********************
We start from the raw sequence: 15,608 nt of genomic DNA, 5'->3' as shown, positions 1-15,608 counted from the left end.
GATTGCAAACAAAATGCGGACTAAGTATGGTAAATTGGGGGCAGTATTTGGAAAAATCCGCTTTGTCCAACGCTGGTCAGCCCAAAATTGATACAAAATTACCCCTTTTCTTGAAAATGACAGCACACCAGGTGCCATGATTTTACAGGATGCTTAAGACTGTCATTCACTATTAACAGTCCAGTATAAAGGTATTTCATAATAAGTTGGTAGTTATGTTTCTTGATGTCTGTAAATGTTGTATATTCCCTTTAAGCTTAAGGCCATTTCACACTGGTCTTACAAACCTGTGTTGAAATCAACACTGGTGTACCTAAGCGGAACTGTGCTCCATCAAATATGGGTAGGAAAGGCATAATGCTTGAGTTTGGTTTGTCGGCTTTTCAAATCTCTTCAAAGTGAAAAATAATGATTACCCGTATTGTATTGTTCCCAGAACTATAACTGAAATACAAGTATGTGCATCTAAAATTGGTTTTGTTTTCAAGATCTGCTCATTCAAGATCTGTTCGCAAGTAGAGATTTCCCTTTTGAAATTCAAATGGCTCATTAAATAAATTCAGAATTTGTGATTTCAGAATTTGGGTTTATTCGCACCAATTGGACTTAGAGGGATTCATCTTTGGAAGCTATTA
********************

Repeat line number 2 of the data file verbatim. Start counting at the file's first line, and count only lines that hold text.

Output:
GATTGCAAACAAAATGCGGACTAAGTATGGTAAATTGGGGGCAGTATTTGGAAAAATCCGCTTTGTCCAACGCTGGTCAGCCCAAAATTGATACAAAATTACCCCTTTTCTTGAAAATGACAGCACACCAGGTGCCATGATTTTACAGGATGCTTAAGACTGTCATTCACTATTAACAGTCCAGTATAAAGGTATTTCATAATAAGTTGGTAGTTATGTTTCTTGATGTCTGTAAATGTTGTATATTCCCTTTAAGCTTAAGGCCATTTCACACTGGTCTTACAAACCTGTGTTGAAATCAACACTGGTGTACCTAAGCGGAACTGTGCTCCATCAAATATGGGTAGGAAAGGCATAATGCTTGAGTTTGGTTTGTCGGCTTTTCAAATCTCTTCAAAGTGAAAAATAATGATTACCCGTATTGTATTGTTCCCAGAACTATAACTGAAATACAAGTATGTGCATCTAAAATTGGTTTTGTTTTCAAGATCTGCTCATTCAAGATCTGTTCGCAAGTAGAGATTTCCCTTTTGAAATTCAAATGGCTCATTAAATAAATTCAGAATTTGTGATTTCAGAATTTGGGTTTATTCGCACCAATTGGACTTAGAGGGATTCATCTTTGGAAGCTATTA